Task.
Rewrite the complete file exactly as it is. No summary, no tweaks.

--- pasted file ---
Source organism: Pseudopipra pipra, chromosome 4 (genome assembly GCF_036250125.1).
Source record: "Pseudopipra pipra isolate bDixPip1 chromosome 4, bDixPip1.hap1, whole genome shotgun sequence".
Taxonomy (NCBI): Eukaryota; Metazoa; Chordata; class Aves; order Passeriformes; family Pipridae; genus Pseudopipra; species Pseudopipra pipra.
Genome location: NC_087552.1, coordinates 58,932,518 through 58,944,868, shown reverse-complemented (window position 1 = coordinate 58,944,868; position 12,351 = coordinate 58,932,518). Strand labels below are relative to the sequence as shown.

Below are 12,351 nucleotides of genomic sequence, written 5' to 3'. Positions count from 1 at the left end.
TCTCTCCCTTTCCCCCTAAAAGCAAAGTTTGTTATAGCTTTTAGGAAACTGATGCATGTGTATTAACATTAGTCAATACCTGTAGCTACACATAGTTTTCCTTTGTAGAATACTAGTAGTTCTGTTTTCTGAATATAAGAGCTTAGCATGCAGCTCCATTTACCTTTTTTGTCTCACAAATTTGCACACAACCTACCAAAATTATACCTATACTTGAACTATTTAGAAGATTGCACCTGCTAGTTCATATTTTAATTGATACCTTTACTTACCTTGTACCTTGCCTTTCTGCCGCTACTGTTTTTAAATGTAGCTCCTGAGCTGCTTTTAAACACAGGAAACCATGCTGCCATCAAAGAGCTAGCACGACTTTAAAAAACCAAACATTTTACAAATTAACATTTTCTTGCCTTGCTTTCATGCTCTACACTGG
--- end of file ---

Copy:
Source organism: Pseudopipra pipra, chromosome 4 (genome assembly GCF_036250125.1).
Source record: "Pseudopipra pipra isolate bDixPip1 chromosome 4, bDixPip1.hap1, whole genome shotgun sequence".
Taxonomy (NCBI): Eukaryota; Metazoa; Chordata; class Aves; order Passeriformes; family Pipridae; genus Pseudopipra; species Pseudopipra pipra.
Genome location: NC_087552.1, coordinates 58,932,518 through 58,944,868, shown reverse-complemented (window position 1 = coordinate 58,944,868; position 12,351 = coordinate 58,932,518). Strand labels below are relative to the sequence as shown.

Below are 12,351 nucleotides of genomic sequence, written 5' to 3'. Positions count from 1 at the left end.
TCTCTCCCTTTCCCCCTAAAAGCAAAGTTTGTTATAGCTTTTAGGAAACTGATGCATGTGTATTAACATTAGTCAATACCTGTAGCTACACATAGTTTTCCTTTGTAGAATACTAGTAGTTCTGTTTTCTGAATATAAGAGCTTAGCATGCAGCTCCATTTACCTTTTTTGTCTCACAAATTTGCACACAACCTACCAAAATTATACCTATACTTGAACTATTTAGAAGATTGCACCTGCTAGTTCATATTTTAATTGATACCTTTACTTACCTTGTACCTTGCCTTTCTGCCGCTACTGTTTTTAAATGTAGCTCCTGAGCTGCTTTTAAACACAGGAAACCATGCTGCCATCAAAGAGCTAGCACGACTTTAAAAAACCAAACATTTTACAAATTAACATTTTCTTGCCTTGCTTTCATGCTCTACACTGG